5. Neil McGregor has written about the explosive tempers of privileged young men during the Elizabethan period, many of whom were obsessed with the idea of defending their honour and were quick to fight a duel if challenged.
  6. Neil McGregor has written that in the Elizabethan period ‘weapons were part of everyday life’.  Privileged young men, like Tybalt, were obsessed with the idea of defending their honour and were quick to fight a duel if challenged, preparing themselves with daggers that were ‘part fashion accessory, part murder weapon’.

The six sentences should, I believe, correlate with the six bands of context bullet points of the mark scheme.

Imagine my delight when the extract and question on male violence came up on the AQA GCSE Lit paper 1 exam and lots of my pupils (including many Grade 5 hopefuls), told me “I got McGregor in”.

In my opinion, the examples above don’t just add to the memory burden – although, of course, they do have to learn them in advance. In my experience, they act as a context prompt, helping to develop wishy washy statements about ‘patriarchal society’ and so on. If a pupil is struggling to articulate the significance of Tybalt’s ‘Fetch me my rapier, boy’ I’ll say something like what did Neil McGregor say?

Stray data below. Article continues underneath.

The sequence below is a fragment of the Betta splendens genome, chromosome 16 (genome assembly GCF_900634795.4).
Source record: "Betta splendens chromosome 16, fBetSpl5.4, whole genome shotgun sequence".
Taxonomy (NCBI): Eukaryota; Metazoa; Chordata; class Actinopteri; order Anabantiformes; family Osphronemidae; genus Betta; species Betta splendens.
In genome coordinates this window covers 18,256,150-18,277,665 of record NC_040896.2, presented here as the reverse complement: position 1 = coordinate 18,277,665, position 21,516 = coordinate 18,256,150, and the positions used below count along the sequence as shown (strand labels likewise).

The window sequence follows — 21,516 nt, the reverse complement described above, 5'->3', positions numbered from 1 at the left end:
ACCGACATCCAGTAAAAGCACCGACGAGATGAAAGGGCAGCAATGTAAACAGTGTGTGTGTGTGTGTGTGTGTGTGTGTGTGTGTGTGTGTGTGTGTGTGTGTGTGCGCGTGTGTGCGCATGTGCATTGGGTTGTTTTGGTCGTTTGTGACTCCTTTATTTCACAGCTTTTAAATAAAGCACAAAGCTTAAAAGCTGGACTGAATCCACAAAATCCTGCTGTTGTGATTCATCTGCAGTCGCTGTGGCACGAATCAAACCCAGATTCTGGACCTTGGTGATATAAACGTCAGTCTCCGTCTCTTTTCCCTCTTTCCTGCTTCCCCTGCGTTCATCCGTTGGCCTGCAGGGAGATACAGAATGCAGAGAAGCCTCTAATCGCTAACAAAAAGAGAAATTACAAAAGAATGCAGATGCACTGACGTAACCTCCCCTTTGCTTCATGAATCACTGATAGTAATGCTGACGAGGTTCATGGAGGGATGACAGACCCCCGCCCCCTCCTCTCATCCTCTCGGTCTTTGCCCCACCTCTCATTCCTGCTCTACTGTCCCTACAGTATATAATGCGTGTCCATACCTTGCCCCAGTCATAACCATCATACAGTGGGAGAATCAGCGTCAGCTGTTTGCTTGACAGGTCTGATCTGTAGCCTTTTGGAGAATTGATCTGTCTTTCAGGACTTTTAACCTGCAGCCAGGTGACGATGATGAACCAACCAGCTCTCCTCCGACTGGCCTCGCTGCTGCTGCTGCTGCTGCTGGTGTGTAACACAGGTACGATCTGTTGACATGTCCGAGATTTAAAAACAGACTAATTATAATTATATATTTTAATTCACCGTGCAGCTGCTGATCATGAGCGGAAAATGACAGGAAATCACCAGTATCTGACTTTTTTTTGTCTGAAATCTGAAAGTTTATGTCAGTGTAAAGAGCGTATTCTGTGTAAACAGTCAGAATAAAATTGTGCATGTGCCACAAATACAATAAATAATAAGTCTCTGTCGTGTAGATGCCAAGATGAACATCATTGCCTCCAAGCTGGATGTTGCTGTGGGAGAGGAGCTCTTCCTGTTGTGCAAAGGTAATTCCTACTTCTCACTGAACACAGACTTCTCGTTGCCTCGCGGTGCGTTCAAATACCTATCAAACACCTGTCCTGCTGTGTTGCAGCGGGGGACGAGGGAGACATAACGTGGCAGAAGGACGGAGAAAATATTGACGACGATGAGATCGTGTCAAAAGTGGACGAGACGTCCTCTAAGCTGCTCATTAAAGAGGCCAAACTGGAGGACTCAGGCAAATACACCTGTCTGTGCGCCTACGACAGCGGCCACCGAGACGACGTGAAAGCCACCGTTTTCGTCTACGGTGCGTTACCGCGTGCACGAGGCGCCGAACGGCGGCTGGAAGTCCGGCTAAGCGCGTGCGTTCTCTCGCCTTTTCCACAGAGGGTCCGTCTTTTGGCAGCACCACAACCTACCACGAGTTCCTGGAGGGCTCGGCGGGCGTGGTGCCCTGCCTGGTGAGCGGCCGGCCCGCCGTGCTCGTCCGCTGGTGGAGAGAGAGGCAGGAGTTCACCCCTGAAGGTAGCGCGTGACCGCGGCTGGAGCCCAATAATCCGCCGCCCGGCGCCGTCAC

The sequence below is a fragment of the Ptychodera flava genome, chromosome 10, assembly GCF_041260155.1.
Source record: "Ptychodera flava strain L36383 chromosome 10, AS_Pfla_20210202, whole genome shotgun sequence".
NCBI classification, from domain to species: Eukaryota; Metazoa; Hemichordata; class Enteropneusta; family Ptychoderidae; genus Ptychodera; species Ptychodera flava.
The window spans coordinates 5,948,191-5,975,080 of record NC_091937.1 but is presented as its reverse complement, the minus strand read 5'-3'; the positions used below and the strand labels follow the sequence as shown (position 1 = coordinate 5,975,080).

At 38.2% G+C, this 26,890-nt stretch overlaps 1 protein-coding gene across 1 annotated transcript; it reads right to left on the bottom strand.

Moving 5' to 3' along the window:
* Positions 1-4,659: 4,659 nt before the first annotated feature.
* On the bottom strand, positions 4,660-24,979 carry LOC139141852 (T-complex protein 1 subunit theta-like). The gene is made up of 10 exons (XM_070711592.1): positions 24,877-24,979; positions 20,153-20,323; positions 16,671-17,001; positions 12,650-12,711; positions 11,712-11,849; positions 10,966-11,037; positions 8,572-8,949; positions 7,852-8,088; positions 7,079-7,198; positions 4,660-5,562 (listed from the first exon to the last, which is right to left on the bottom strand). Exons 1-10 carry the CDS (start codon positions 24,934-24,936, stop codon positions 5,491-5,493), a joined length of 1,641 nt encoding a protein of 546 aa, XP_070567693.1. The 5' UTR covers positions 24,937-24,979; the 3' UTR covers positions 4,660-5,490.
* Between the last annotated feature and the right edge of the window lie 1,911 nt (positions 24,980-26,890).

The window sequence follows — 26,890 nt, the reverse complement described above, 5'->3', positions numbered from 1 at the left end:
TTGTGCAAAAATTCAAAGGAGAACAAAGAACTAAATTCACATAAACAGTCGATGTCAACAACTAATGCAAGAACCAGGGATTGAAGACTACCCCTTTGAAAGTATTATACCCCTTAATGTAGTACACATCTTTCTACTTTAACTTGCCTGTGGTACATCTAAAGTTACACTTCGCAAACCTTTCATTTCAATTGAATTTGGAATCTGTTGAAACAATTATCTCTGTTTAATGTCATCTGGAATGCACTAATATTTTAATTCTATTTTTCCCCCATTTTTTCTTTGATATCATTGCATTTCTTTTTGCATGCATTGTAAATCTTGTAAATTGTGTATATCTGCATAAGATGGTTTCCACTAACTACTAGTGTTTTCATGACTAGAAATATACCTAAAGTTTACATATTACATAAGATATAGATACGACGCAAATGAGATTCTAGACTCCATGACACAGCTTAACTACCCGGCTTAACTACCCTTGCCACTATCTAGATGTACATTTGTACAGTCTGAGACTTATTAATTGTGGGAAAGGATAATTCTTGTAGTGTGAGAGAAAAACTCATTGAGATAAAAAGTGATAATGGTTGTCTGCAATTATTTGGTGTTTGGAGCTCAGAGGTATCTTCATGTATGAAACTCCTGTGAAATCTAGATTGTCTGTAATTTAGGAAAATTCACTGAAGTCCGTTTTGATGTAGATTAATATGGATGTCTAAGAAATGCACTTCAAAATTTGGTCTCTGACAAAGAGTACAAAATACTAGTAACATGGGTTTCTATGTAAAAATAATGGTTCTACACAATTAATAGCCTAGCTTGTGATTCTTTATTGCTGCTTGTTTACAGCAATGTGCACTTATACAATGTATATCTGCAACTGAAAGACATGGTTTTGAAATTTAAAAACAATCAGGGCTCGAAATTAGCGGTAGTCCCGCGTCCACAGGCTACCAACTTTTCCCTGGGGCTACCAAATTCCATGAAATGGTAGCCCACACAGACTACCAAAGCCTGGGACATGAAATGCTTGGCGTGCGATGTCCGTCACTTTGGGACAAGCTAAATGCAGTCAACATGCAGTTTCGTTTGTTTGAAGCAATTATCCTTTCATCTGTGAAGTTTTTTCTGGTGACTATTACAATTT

I’ve found that these context quotes are particularly helpful for the poetry anthology questions, especially for “contextless” poems such as The Emigre and (god forbid they might need it one day) T****e.

Here’s a flavour of some of the things I’ve asked mine to memorise:

  • Poppies – ‘The death of one man is a tragedy, the death of millions is a statistic’ Stalin
  • London – ‘Man is born free and everywhere is in chains’ Rousseau
  • Ozymandias – ‘Power tends to corrupt and absolute power corrupts absolutely’ Lord Acton